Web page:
Exploring Patriarchy – Chapter 2
MM and her husband had a love marriage. A merger of two families that was quite comfortable as both families knew each other – and so surprisingly, would have suited families who prefer arranged marriages. MM, an avid reader of old romance novels, had found her knight. A knight-in-shining-armour who had never really had any practise because he’d been rescued all his life.
His family had always lived without a maid, so he could wield the broom and kitchen scrubby. Or cook, iron and do the washing when needed. When he had time. And when he wasn’t too busy. But he had no clue what it felt like to do this when he was running on empty, because his mother had always filled in during times he was busy. Even on days she was weighed down with elder care and had no resources. She did this for him but not for her daughters.
They were a progressive Indian family where men helped with chores at home on days their schedules allowed. Still, there was this idea that men should be served and that women could not go out for lunch with their friends – unless there was another woman to heat up the food and serve them the men their meal.
An idea that many men would be happy to discard I think, as there’s a freedom to being able to go into the kitchen and serve oneself. But that the women in this family held onto, for dear life. MM wasn’t raised with this idea but had adopted it with a lot of other ways when she married.
She now saw it as a problem because she had a home-based career, no help with chores and needed time for family that was getting older. She spent meal time serving and fetching, and only got to sit and eat when her husband was away at work. Or when they went out to a restaurant. The lockdown of 2020 would take away these small freedoms.
Desperation would make her assert her right to sit down and eat. A right which every individual should have, but which many Indian women don’t have. Or don’t not want because they have a wonderful Indian maid to support them.
MM had thought about this custom a lot because it is one that cripples many young boys and all children in families where maids do so much work that children don’t learn independence. There’s a sense of responsibility and an achievement that comes from looking after oneself and bearing ones share of the daily chores that many Indian children don’t experience.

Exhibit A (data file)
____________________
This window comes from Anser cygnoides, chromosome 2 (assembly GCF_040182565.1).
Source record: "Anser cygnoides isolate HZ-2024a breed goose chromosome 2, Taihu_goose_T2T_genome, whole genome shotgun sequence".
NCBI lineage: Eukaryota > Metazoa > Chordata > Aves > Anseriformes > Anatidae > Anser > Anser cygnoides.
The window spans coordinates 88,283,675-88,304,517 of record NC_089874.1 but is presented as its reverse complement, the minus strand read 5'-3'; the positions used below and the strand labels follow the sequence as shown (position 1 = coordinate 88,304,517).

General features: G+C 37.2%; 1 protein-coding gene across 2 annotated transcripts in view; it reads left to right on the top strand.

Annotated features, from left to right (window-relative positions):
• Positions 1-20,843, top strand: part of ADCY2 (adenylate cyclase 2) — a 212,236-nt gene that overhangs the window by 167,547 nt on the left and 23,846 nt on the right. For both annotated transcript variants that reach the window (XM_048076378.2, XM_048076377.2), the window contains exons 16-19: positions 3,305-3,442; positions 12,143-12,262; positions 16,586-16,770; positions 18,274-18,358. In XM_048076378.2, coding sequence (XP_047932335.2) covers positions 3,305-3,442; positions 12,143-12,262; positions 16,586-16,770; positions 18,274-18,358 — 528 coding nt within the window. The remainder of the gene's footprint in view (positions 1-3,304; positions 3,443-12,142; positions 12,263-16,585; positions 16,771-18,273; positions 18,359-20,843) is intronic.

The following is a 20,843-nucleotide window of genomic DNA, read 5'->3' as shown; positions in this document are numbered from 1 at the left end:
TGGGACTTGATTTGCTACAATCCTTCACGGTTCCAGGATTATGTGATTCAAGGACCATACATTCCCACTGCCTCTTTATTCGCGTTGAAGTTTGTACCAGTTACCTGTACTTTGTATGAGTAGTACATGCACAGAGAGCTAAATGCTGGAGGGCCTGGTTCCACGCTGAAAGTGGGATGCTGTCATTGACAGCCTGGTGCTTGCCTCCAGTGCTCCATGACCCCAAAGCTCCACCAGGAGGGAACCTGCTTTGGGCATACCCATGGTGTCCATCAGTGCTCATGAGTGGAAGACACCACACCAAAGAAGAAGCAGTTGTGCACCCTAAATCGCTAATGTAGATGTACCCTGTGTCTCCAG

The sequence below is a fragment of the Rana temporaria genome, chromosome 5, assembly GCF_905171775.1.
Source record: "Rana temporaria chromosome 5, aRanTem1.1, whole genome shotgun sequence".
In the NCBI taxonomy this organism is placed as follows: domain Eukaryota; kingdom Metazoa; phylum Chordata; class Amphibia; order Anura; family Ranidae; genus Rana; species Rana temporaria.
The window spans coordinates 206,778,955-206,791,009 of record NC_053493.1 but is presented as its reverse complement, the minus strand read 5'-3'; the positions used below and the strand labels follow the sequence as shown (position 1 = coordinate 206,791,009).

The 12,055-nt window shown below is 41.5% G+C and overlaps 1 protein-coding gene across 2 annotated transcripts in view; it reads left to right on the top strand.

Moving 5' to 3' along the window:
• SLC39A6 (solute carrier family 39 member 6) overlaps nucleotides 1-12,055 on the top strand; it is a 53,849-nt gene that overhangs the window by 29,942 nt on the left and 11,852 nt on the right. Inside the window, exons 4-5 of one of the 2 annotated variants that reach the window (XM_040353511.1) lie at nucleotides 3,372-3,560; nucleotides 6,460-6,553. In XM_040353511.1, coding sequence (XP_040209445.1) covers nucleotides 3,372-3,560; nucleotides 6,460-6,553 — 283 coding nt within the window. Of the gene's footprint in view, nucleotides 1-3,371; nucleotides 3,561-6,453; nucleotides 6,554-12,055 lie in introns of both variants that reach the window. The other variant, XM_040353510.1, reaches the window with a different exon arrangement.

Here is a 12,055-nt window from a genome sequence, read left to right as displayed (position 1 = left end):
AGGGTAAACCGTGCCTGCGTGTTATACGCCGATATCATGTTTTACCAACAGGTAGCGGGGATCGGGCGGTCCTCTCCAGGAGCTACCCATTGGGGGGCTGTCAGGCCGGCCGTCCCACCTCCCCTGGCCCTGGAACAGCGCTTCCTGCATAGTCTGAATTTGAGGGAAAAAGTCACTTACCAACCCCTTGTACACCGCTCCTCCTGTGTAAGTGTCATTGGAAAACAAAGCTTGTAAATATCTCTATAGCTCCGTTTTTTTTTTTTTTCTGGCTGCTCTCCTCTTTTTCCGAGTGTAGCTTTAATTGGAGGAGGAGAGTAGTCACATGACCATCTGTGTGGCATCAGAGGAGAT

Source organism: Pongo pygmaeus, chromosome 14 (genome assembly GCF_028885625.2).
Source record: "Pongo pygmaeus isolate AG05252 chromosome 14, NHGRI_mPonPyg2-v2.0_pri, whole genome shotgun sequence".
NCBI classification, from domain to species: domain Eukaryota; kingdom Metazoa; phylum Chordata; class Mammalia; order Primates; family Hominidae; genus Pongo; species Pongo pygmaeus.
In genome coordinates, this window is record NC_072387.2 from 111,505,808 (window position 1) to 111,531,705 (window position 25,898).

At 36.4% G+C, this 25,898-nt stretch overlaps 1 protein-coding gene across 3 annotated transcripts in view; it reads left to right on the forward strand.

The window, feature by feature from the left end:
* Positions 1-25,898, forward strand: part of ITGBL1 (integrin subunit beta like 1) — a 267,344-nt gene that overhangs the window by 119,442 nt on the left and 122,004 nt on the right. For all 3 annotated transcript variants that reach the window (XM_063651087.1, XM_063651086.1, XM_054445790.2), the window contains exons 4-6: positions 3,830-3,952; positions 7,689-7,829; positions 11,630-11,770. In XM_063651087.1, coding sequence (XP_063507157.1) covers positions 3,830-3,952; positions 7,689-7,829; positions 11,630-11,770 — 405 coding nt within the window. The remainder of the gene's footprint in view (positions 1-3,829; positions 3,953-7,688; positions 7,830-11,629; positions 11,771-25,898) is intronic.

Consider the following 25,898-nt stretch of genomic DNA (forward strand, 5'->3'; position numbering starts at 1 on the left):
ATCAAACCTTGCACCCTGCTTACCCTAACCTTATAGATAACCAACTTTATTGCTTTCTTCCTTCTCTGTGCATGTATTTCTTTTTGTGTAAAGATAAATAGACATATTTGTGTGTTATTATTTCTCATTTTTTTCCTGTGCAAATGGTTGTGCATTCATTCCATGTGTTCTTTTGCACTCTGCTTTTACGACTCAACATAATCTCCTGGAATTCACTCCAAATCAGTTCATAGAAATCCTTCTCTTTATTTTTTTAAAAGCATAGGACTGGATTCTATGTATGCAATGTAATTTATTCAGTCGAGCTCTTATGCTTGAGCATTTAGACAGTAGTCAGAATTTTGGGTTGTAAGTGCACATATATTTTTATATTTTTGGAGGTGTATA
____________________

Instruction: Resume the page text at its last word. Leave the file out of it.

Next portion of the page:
It prevents them from learning time management skills, and how to balance their dreams with the tasks necessary for daily living. Skills much needed to curb the busy of today and keep it within a reasonable balance.
Change the Woman to Change the Man
I visit my friend and she's at the table feeding her son who is perfectly able to eat on his own. He's almost a teen! I wonder why it is that she just can't see. She's got a spoon in her hand and love in her heart and this is the way she's bringing him up. He comes home from work and she brings him water it's something she won't do for any of her daughters. Is this the way it should be, or is it a problem? Is she raising a son who is likely to give trouble? Will her son only see love when it comes with food and get upset if it isn't served in the way that she used to do? Is this love or is it a need for control? A way to keep hold when she should let go? We have to change the woman to change the man before she can raise him with the spoon in her hand. Teach her that love is letting go to have no need to control through very fixed gender roles. You need to change, young woman, if you've married a man who wants you to hold the spoon in your hand. Teach him love that is given free of control so that he learns to be free even if his Mom can't let go.
I invite you to read all chapters of Exploring Patriarchy and walk with Microwave Madam as she explores the impact of patriarchy on her life and on society. And looks for solutions.
4 thoughts on “The Knight | Change the Woman to Change the Man”
I love this poem and the truth in it! Raising sons who can cook and clean for themselves is a feather in my cap – it would be a “failure” if they couldn’t carry on daily living without my hovering and assistance.
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Thanks so much, and yes it is an achievement to be proud of! The lockdown, with no maids, has been a rude awakening for some families here in India.
A very important message you have here in this poem. I think it is very typical of Indian mothers to expect their daughters to learn to do household chores while for their sons, not so. I remember a message on the internet. “Teach your daughter economic independence so in the future, she can have a partner, not a master.
Teach your son to do housework so in the future, he can have a partner, not a servant.” – This has got to be the norm.
A well written poem Anita 🙂
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Thanks Vignesh! Yes that message is very sensible.
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